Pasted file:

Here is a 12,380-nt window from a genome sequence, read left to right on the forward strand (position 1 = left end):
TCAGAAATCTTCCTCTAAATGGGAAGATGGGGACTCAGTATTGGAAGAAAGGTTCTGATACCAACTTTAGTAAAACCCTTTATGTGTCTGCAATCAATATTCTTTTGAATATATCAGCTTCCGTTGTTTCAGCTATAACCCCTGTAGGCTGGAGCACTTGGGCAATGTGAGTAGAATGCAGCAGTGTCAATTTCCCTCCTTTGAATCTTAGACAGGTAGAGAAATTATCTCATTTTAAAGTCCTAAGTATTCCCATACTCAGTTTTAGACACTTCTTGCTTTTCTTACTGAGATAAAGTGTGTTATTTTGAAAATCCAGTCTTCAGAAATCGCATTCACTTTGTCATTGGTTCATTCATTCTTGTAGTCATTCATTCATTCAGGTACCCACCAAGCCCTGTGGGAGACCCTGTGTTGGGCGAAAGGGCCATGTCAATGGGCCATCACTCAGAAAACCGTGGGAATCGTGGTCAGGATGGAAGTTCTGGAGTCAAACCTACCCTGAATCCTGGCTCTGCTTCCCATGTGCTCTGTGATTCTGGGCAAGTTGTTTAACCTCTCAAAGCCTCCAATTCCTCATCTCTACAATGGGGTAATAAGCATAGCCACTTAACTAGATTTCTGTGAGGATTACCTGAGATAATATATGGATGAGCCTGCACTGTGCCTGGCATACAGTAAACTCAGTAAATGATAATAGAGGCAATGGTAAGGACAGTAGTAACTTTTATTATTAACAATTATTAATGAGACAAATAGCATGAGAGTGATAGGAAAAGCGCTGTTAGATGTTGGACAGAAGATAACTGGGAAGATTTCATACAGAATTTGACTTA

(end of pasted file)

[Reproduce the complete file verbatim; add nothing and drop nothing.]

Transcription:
Here is a 12,380-nt window from a genome sequence, read left to right on the forward strand (position 1 = left end):
TCAGAAATCTTCCTCTAAATGGGAAGATGGGGACTCAGTATTGGAAGAAAGGTTCTGATACCAACTTTAGTAAAACCCTTTATGTGTCTGCAATCAATATTCTTTTGAATATATCAGCTTCCGTTGTTTCAGCTATAACCCCTGTAGGCTGGAGCACTTGGGCAATGTGAGTAGAATGCAGCAGTGTCAATTTCCCTCCTTTGAATCTTAGACAGGTAGAGAAATTATCTCATTTTAAAGTCCTAAGTATTCCCATACTCAGTTTTAGACACTTCTTGCTTTTCTTACTGAGATAAAGTGTGTTATTTTGAAAATCCAGTCTTCAGAAATCGCATTCACTTTGTCATTGGTTCATTCATTCTTGTAGTCATTCATTCATTCAGGTACCCACCAAGCCCTGTGGGAGACCCTGTGTTGGGCGAAAGGGCCATGTCAATGGGCCATCACTCAGAAAACCGTGGGAATCGTGGTCAGGATGGAAGTTCTGGAGTCAAACCTACCCTGAATCCTGGCTCTGCTTCCCATGTGCTCTGTGATTCTGGGCAAGTTGTTTAACCTCTCAAAGCCTCCAATTCCTCATCTCTACAATGGGGTAATAAGCATAGCCACTTAACTAGATTTCTGTGAGGATTACCTGAGATAATATATGGATGAGCCTGCACTGTGCCTGGCATACAGTAAACTCAGTAAATGATAATAGAGGCAATGGTAAGGACAGTAGTAACTTTTATTATTAACAATTATTAATGAGACAAATAGCATGAGAGTGATAGGAAAAGCGCTGTTAGATGTTGGACAGAAGATAACTGGGAAGATTTCATACAGAATTTGACTTA